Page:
I thought I would share some tips for photographing the aurora borealis, also known as northern lights. The hardest part of photographing the auroras is finding them – so today I thought I would write about finding them, tomorrow actually photographing them.
Generally speaking, the further north, the better your chances of seeing the aurora. The best time of year tends to be close to the equinox (March and late September – October). This time of year also offers enough darkness in the northern regions without the temperature extremes you often find in winter. Summers in the north don’t offer enough darkness to see the aurora. Midnight local times also seems to be the best time for viewing, but a big solar storm can hit pretty much any time of day or year, so you always want to be ready. A place like Fairbanks, Alaska can be a great spot if you are serious about seeing the aurora, I believe they see them something like 70% of the time. I know where I grew up in Glennallen they were a regular occurrence. Seeing them in Seward is much tougher, we are a little too far south and west of the typical aurora oval, not to mention we often have cloudy weather. When the conditions are right, you can see them in the lower 48 even as far south as Arizona.
Aurora borealis activity is usually proceeded by some type of solar event. Because of this, the chance of an aurora display can often be predicted a few days in advance. There are two sites I usually check for aurora forecasts. The Geophysical Institute at the University of Alaska Fairbanks offers hourly, daily and monthly forecasts. Spaceweather.com also provides forecasts, photos and other information on auroras, along with interesting information about other space phenomena.
Now that you know that auroras are in the forecast, where and when will you actually see them? Predicting the aurora borealis seems a little like predicting weather, there are some good indicators, but nothing is perfect. One of the most important things to watch for is the Kp-index. I won’t get into a lot of details into what this number represents (because I don’t really know) but what I do know is that the higher the number the better. Where I live just north of Latitude 60, I typically need to see a Kp of 5 or higher. In the lower 48, you may need 6, 7 or higher for success. By the way last Thursday hit 8.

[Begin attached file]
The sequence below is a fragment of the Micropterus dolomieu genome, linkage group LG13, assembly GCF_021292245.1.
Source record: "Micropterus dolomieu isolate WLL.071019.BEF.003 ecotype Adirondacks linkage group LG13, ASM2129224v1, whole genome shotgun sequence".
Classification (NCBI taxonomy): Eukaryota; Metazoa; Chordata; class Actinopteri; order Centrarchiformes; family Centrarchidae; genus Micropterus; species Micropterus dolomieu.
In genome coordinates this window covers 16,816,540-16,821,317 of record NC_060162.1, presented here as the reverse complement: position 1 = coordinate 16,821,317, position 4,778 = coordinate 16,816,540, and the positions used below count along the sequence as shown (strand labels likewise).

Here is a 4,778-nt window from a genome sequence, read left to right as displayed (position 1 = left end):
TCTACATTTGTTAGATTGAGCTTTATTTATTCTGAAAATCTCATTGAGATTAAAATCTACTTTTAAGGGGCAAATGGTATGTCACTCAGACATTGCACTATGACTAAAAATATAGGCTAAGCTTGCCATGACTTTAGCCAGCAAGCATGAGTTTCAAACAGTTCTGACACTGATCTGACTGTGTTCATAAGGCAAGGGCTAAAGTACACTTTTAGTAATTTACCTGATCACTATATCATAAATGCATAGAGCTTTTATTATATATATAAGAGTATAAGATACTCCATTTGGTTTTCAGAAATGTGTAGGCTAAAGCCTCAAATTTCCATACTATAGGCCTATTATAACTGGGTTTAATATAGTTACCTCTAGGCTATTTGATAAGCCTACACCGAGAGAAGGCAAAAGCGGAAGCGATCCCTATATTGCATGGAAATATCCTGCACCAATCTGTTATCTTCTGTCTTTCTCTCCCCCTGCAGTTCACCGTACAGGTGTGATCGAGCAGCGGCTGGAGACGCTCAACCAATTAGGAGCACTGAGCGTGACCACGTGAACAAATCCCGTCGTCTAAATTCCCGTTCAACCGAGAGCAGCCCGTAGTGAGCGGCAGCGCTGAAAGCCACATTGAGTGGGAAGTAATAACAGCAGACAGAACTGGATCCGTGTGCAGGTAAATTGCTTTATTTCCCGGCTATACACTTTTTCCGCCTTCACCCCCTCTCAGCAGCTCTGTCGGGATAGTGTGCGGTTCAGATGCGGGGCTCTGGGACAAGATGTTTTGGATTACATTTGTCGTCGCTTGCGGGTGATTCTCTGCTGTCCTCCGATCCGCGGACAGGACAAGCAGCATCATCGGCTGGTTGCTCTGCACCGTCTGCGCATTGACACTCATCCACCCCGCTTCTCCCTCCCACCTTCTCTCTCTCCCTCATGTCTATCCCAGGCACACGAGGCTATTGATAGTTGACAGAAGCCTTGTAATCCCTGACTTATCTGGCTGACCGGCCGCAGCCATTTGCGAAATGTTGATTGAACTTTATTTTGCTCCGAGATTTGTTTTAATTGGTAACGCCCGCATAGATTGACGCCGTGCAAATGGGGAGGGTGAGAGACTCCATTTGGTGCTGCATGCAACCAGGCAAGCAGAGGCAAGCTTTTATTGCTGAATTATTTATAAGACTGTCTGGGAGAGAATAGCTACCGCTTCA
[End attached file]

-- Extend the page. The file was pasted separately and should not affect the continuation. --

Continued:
There are a number of websites that provide Kp readings, but since most people live in places where auroras aren’t a regular occurrence, monitoring aurora activity isn’t usually a priority. There is a great solution; a free subscription to the Auroral Detection and Early Warning System (ADEC). This free service will send you an alert (via email, pager or mobile phone) whenever the Kp exceeds a predetermined level. In the subscription form, there is a place where you can enter your latitude and longitude to help determine what Kp level you need to see aurora in your area. Then when the Kp reaches your predetermined level, you get an email – this is very handy.
If you want to get a little more advanced, there are a couple of other figures I watch. I try to keep an eye on the solar wind speed and the direction of the magnetic field. The wind usually picks up during a solar storm, and figures over 500 km s-1 are usually an important indicator. Last Thursday the wind pegged the top of the scale at 1,000 – that is fairly unusual, but certainly an indicator of something special.
The other important statistic is the direction of the magnetic field. This must be pointing southward. It seems like no matter how much wind there is, if the magnetic field isn’t pointing south, there won’t be much aurora activity.
So where do you get these readings? The Space Environment Center has an easy to read display that looks like a dashboard, this can be monitored with a quick glance. When the weather is clear in Seward and the aurora forecast is favorable, I drop by this site to check on the current weather regularly. Spaceweather.com also provides wind speed and magnetic field direction in the left hand column of their homepage.
When all indicators are looking good, I monitor this page at the STD Aurora Monitor as it gives me real-time views from space of the current Aurora activity along with actual sightings by followers. When these images are lighting up, it is time to hurry outside if I’m not there already! Tomorrow – how to photograph the aurora.